Chancellor Alistair Darling is predicting a slight increase in borrowing costs to £178bn this year - up from a previous estimate of £175bn.
But borrowing as a percentage of GDP would fall from its current rate of 12.6% to 4.4% in 2014-15, he pledged.
He said that to cut borrowing too soon would risk derailing the recovery.
BBC chief economics correspondent Hugh Pym said that the figures "don't provide much cheer... they still look painfully high".
The sum of all the country's debt is predicted to continue rising until 2015-16 - peaking at 78% of GDP. This year, Mr Darling forecast it would be 56% of GDP. He says that is in line with the other major economies.
But the Conservatives said he had not done enough to tackle the deficit.
"The full scale of the economic disaster that Labour has visited on this country is clear to us all," said shadow chancellor George Osborne.
"Every family in the country is going to be forced to pay for years for this Prime Minister's mistakes," he added.
Miles Templeman from the Institute of Directors said: "The key theme of this year's pre-Budget report is prudence postponed. There must be serious doubt as to whether the government has any commitment to reducing the deficit."
Mr Darling also said the economy would shrink by 4.75% this year - more than the 3.5% contraction previously estimated.
But he stuck to his growth forecast for next year, predicting expansion of 1-1.5% in 2010-11, and for the following year a growth rate of 3.5% is predicted.
Some economists think that the 2011-12 figure is overly optimistic.
"There are risks still that borrowing numbers from 2011 are underpinned by over-optimistic growth numbers," said Ross Walker from RBS.
The sharp deterioration in the state of the public finances in the past couple of years has been caused by a fall in tax receipts during the recession, as well as the cost of bank bail-outs.
Public finances have also been hit by higher welfare spending, such as on unemployment benefits, and fiscal stimulus plans to boost the economy - for example, the car scrappage scheme.
Mr Darling is broadly sticking to existing spending plans for next year, with public spending set to increase by £31bn.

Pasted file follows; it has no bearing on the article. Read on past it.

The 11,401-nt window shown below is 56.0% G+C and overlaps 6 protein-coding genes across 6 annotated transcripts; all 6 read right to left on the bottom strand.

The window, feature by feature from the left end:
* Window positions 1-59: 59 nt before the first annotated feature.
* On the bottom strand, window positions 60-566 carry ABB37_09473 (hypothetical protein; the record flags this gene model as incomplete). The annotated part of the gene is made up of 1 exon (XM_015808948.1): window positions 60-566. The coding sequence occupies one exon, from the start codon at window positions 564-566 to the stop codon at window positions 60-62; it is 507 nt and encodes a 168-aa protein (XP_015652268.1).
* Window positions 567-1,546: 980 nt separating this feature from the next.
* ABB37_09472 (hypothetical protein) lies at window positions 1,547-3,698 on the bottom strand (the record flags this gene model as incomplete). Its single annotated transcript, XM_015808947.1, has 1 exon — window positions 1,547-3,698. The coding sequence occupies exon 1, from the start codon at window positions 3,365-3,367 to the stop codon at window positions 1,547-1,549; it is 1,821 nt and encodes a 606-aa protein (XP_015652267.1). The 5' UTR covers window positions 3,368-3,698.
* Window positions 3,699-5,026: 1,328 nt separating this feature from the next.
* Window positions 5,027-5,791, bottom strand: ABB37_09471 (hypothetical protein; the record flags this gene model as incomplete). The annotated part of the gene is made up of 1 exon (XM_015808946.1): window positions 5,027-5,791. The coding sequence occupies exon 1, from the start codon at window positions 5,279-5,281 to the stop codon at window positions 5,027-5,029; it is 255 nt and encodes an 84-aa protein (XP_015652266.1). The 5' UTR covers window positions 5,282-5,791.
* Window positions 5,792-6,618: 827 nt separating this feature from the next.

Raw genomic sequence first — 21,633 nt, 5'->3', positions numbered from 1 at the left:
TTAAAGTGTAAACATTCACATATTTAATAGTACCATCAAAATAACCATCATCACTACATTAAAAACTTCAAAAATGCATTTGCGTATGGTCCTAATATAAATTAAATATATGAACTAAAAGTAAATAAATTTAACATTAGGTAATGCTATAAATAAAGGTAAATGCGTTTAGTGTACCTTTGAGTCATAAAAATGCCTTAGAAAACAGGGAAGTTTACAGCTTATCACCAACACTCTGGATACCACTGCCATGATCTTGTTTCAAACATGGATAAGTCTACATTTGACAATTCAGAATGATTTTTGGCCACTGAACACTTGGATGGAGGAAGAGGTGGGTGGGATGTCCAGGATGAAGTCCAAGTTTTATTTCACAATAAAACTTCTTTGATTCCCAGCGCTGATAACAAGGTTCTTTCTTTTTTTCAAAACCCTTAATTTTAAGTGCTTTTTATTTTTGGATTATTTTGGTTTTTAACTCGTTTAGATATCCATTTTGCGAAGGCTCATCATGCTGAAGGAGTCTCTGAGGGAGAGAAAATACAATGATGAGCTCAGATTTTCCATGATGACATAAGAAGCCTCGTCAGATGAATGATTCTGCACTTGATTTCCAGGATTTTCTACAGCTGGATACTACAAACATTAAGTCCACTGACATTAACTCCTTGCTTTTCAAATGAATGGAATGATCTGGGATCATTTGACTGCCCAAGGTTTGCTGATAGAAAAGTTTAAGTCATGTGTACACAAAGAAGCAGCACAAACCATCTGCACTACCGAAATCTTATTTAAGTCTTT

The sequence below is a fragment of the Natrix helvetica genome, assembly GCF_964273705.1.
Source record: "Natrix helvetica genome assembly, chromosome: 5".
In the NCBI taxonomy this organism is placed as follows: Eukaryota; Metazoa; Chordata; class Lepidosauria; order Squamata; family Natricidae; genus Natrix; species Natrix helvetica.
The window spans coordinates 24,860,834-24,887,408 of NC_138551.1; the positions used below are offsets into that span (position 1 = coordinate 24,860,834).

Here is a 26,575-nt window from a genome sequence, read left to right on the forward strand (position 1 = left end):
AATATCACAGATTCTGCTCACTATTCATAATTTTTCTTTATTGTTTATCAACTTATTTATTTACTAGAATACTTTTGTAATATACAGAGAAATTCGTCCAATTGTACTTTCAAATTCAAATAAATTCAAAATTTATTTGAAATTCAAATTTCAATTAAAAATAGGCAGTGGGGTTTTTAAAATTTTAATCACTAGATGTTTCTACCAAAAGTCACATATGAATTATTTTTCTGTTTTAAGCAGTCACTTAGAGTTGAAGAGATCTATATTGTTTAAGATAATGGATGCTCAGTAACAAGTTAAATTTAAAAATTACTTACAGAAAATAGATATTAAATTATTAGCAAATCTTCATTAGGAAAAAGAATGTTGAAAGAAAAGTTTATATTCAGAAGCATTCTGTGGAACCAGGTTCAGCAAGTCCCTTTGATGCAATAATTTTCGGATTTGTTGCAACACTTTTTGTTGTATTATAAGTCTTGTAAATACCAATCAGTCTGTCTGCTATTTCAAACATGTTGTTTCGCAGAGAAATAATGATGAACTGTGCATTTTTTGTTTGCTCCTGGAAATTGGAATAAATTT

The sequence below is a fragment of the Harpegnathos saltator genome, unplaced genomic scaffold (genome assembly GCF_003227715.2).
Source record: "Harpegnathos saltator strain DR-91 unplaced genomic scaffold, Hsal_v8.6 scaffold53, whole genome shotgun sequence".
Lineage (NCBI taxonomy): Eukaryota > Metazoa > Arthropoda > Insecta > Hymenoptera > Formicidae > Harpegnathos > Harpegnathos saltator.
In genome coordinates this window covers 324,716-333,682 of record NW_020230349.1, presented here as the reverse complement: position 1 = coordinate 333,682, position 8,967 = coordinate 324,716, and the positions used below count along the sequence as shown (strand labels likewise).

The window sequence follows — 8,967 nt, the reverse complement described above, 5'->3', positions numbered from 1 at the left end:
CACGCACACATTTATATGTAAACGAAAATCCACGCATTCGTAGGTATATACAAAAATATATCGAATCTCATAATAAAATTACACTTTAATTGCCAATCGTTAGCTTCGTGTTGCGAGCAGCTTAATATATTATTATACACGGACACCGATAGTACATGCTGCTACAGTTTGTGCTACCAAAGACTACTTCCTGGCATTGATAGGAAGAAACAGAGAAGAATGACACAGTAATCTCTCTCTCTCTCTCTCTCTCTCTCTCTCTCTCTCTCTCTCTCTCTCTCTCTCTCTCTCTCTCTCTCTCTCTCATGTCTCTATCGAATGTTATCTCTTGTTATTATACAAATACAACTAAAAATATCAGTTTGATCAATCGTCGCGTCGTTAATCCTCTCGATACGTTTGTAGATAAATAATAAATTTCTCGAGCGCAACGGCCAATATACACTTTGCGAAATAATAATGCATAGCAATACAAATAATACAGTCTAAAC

That is a rise of 4.6%, or 2.2 % in real terms, compared with this year.
BBC economics editor Stephanie Flanders said:
"The chancellor has announced a lot of small things but not changed the big picture, which is that he will not spend very much over the next few years, and halve the deficit as a share of GDP."
The chancellor expects spending to grow by 0.8% a year in real terms after 2011. At Budget time, he was expecting it to grow by 0.7% a year over that period.
In his speech, Mr Darling pointed to more difficult times ahead, and said: "We have to be realistic - the spending environment will be tough over the next few years.
"As long as extraordinary uncertainties remain in the world economy this is not a time for a spending review."
The lack of detail about specific spending plans disappointed some.
"He didn't do much to reassure the markets that the government has a well mapped-out plan to bring down the deficit," said Vicky Redwood from Capital Economics.
Liberal Democrat Treasury spokesman Vince Cable said: "The chancellor has ducked the hard choices on spending and cuts."
"Instead of facing up to reality he has chosen to move the goalposts by relying on fanciful growth forecasts," he said.
This page is best viewed in an up-to-date web browser with style sheets (CSS) enabled. While you will be able to view the content of this page in your current browser, you will not be able to get the full visual experience. Please consider upgrading your browser software or enabling style sheets (CSS) if you are able to do so.